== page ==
Hen + Hoc Deli and Butcher, 123 South Central Street, Knoxville, July 2020
It’s been a long time coming. Opening a new business in the middle of a pandemic might seem less than ideal. But Chef Jeffrey DeAlejandro says that he and partner Chef Jon Newman have taken the extra time to learn what people might want from a downtown deli and butcher shop. And at long last, it is ready. The shop opens at 11:00 AM today and has the fine, fresh meats ready to share.
The last months have been a challenge, as you might expect. Opening a business is difficult under the best circumstances and these could hardly be mistaken for that. It takes a village and part of that village for Hen Hoc has been Thomas Boyd who owns the building. Jeffrey said that Thomas “has been exceptional. Without his patience, this would not have worked.
Jeffrey originally thought he’d open the new location of Oli Bea and then, within a couple of months, open Hen Hoc. The new Oli Bea locations opened on February 28 and Coronavirus opened immediately thereafter in March. In addition to operating in a new space, Jeffrey had to navigate the shifting requirements and guidance related to the pandemic, while trying to keep his staff safe and the business afloat.
He’s done some catering during the last few months and has had the restaurant open for pickup and carryout and has operated with limited seating. He closed for a week recently because customers were so abusive toward his staff regarding wearing a mask into the restaurant and when they moved about. Here’s a sample of a recent comment from the Facebook page, “When you stop complying with tyrants, I might stop by. If no business that required a mask got any business, I bet they’d stop requiring masks before they went out of business.”
The staff was shaken on a Saturday, they pushed through Sunday and “it was worse.” He had one customer throw a mask in the face of a server. He gave the staff a week off and they came back with new signage and other ways to enforce the rule and it has been better. It was the last kind of thing a battered small business owner needs to deal with at this time.
The good news is that the new shop is ready to fill a need in the downtown area. His beef had longer to age and he’s gotten a good sense of what he thinks people want and he’s ready to go. One major meat of interest has been seafood and he’s been able to contract with vendors in Charleston and on the Alabama Gulf Coast and they will deliver seafood as soon as it is caught. What he’ll have depends on what they catch, but he should have shrimp and one or more types of fish at any given time.
The beef, pork and chicken are ready to go, as well as wide range of sausages and deli meats. As the shop gets a few days under its belt, you will find an increasing number of items. Starting today, pre-made sandwiches and salads will be in the cooler, along with cheeses and deli meats, eggs, butter, cream, a few vegetables, such as onions and corn.
You’ll find peaches, lemons, limes, pate‘ and hummus. The sandwiches will be made with locally made bread, high end meats and cheese. They will have small meals they call “adultables,” rather than lunchables. He’ll likely add charcuterie plates to go as he gets underway.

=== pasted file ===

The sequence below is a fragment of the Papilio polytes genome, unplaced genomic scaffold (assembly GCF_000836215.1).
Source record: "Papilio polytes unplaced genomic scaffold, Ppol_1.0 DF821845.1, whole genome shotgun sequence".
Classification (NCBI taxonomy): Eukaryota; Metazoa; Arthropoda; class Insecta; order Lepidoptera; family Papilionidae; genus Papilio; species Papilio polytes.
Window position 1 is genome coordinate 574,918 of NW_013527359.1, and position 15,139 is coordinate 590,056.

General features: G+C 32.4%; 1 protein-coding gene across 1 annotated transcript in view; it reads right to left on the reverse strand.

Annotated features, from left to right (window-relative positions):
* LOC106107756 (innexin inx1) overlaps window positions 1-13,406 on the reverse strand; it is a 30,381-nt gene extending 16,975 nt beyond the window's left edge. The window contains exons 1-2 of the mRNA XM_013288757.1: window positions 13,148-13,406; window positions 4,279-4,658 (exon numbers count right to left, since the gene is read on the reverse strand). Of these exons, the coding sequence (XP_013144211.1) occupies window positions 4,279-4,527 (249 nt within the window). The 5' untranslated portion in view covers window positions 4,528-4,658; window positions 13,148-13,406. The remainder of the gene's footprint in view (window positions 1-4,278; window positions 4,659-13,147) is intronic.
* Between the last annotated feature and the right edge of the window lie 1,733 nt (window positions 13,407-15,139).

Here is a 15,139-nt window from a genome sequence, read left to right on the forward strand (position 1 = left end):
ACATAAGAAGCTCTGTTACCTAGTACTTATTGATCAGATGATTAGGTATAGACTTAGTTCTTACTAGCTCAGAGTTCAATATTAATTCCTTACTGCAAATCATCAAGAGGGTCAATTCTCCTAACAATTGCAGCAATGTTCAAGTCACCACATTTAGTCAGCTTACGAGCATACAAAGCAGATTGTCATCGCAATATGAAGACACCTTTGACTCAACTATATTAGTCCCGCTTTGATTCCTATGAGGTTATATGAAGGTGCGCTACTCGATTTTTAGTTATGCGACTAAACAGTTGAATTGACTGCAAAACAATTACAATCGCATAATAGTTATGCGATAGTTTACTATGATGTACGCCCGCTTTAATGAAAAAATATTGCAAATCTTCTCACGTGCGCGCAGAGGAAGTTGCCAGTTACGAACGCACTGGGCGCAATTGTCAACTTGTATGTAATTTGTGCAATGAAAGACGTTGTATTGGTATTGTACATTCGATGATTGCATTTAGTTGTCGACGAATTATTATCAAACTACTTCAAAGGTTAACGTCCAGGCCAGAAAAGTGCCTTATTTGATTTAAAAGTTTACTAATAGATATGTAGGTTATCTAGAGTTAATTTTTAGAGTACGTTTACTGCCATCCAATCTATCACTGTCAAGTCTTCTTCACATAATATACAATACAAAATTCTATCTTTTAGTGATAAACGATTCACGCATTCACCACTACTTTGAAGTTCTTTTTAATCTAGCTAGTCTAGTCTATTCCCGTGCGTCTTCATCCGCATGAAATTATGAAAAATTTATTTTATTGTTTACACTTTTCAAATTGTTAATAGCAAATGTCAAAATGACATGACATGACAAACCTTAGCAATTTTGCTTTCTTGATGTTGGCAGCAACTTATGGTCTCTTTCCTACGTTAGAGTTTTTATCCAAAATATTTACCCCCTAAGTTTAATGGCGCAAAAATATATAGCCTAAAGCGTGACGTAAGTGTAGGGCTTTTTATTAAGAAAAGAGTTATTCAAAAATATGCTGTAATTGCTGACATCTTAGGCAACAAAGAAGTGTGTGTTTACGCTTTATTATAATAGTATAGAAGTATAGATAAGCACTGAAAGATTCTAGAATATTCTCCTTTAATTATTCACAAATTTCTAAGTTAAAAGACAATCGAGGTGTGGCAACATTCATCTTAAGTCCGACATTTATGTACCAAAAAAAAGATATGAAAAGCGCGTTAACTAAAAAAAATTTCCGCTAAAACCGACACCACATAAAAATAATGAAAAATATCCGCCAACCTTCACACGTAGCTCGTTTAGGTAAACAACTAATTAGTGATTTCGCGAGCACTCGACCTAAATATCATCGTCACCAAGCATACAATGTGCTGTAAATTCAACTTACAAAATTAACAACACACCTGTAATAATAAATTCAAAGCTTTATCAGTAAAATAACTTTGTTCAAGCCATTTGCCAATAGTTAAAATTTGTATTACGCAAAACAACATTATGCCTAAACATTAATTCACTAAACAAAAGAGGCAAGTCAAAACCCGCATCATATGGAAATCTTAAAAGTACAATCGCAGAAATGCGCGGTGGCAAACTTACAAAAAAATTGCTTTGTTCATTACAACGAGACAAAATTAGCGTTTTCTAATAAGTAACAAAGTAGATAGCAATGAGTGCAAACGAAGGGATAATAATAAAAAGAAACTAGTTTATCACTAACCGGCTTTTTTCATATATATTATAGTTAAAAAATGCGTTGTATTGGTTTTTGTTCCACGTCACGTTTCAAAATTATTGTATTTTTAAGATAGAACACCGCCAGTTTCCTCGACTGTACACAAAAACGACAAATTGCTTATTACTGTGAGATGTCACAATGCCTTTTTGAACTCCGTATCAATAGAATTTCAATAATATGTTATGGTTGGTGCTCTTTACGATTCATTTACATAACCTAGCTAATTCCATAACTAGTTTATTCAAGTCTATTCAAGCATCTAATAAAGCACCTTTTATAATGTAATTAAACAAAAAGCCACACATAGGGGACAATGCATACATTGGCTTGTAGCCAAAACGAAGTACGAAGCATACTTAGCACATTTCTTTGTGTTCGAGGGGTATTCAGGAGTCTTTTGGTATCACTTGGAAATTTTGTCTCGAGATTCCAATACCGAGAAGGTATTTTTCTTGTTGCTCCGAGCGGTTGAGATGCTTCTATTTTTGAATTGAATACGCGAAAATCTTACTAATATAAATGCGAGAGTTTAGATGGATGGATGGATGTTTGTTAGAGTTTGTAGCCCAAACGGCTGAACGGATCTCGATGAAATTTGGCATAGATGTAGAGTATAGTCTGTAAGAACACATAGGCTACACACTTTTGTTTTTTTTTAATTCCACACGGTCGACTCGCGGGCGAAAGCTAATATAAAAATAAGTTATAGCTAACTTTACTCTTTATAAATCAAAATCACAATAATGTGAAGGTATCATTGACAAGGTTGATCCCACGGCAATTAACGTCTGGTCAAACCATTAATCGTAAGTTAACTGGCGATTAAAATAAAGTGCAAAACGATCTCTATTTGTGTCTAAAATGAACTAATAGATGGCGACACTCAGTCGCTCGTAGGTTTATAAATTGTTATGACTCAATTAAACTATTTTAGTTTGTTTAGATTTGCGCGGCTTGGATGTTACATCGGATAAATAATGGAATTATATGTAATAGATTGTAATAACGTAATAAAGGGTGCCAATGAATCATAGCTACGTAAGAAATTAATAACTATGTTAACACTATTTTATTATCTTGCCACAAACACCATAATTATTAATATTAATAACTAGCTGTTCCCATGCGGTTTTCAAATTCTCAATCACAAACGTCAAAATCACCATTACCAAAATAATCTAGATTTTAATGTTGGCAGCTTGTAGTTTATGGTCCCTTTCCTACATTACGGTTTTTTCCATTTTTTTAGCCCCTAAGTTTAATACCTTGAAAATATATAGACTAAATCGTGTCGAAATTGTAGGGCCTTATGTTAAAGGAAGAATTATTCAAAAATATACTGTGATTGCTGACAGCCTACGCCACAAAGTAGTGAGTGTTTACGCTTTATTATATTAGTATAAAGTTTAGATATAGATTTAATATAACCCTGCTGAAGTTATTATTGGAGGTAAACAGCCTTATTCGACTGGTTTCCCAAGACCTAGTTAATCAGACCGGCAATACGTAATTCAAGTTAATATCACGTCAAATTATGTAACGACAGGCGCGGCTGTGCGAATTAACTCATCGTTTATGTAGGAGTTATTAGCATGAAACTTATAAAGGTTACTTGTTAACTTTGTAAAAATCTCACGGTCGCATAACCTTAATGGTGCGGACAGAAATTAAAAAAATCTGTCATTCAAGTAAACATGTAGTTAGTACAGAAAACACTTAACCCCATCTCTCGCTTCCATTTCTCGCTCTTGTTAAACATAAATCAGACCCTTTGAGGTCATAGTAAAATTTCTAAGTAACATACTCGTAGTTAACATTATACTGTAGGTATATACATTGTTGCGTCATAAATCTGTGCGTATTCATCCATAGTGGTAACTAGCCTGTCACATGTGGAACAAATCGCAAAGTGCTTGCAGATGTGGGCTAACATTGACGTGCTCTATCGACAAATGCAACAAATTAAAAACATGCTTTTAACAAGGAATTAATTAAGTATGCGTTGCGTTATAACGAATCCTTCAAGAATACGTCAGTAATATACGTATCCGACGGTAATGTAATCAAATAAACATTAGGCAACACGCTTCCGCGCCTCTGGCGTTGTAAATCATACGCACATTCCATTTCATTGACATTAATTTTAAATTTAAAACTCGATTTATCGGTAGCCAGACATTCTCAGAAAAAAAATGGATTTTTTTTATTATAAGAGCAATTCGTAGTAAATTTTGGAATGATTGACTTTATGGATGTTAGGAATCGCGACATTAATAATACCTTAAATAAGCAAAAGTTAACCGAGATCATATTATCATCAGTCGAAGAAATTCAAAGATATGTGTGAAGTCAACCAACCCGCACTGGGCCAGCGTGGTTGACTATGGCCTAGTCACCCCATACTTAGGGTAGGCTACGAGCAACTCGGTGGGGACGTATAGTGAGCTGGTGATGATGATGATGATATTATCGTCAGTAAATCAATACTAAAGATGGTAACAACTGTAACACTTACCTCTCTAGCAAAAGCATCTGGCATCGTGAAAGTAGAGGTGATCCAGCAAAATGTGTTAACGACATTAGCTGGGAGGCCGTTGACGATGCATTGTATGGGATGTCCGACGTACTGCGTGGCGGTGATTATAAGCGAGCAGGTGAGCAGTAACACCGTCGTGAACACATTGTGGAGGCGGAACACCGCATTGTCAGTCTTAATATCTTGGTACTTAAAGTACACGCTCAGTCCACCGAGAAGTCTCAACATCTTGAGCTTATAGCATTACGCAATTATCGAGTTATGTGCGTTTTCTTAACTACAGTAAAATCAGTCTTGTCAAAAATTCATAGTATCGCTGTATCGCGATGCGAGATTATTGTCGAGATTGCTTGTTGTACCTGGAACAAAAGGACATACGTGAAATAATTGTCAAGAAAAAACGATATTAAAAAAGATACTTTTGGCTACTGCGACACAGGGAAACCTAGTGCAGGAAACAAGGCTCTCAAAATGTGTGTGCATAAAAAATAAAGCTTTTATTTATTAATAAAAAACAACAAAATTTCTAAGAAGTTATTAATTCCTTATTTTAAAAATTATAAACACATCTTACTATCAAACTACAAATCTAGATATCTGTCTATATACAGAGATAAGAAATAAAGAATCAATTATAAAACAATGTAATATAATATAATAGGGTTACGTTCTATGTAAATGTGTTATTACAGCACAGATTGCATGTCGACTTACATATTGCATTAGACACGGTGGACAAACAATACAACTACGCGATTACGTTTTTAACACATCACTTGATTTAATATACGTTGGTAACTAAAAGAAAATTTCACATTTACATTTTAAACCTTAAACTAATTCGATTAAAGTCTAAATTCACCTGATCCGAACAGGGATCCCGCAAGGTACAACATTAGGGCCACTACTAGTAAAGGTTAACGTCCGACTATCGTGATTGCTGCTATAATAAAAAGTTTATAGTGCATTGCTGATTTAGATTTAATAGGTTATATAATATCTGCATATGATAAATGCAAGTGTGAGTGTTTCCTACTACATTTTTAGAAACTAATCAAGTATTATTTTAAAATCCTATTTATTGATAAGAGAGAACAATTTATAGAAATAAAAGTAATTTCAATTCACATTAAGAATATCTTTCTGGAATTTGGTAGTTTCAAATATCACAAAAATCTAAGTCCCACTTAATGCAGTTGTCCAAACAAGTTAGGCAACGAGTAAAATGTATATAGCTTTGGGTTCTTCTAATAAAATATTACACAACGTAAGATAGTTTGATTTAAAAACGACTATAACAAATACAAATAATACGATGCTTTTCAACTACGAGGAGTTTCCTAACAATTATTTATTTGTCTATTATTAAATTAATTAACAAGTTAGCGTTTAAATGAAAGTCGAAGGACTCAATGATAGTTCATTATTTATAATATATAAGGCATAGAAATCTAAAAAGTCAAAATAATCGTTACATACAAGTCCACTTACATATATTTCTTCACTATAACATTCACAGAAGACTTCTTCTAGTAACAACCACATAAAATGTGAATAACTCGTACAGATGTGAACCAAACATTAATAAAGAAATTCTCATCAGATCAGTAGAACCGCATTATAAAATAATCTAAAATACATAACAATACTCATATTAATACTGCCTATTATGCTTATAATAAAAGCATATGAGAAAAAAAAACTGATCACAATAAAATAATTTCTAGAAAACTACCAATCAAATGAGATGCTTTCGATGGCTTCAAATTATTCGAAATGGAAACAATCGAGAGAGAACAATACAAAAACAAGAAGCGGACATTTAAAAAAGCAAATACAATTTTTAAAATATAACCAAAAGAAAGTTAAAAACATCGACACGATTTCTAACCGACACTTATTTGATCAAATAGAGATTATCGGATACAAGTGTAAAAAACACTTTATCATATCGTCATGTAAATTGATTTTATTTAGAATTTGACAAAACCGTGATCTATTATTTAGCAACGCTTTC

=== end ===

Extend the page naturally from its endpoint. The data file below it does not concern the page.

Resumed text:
For the cuts of meat, they’ll have steaks, short-ribs, pork loins, pork chops and whole chickens from which they will cut the pieces you prefer. The available meat in coming weeks will begin to reflect what customers want. He’s already gotten requests for oxtail, for example, and he’ll soon have some in the freezer, along with stocks, bones and rendered fats. There will be excellent brats and hotdogs.
He’ll also be building a selection of herbs and spices, sauces and small staples that people living downtown might like to have as an option. He’ll have meal, grains and potatoes. As a nod to the kids, he’ll have Annie’s Macaroni and Cheese. He even plans to keep a little toilet paper and paper towels. It’s not a grocery store, but he’ll be able to cover some basic needs in a pinch. He’s even planning to share recipes.
Moving forward, he and Jon will be able to have an order ready if you want to order a large amount of meat in advance. There will also be an option of ordering online via Toast and pick up at the door, if you prefer. For in-store service, they will monitor how many people enter, masks will be required and tape will be on the floor showing proper distancing.
There will be a few limited seats, but those will come after we’ve made our way through the pandemic. He also plans to expand his catering once the virus is under control.
Jeffrey says he misses hospitality just like he misses hugs and greeting friends. The place will reflect his personality and he can’t wait to be the guy that takes care of people in the butcher shop. He wants to get you your favorite cut of meat and he wants to give you ideas for meals and preparation of the meats, as well as maybe introduce you to some you’d not encountered before.
The shop opens its doors for the first time, today, at 11 am. Hours to start will be 11 to 6 Tuesday through Saturday and 10 to 3 on Sunday. Hour expansions will be considered as he learns the flow of the business. He may well open on weekend nights to serve sandwiches. You can find (and follow and like) the new business on Facebook, Instagram, Twitter and on their webpage.
He says it’s just cool to see it come together and he’s ready to take care of you. The hugs will have to wait a bit.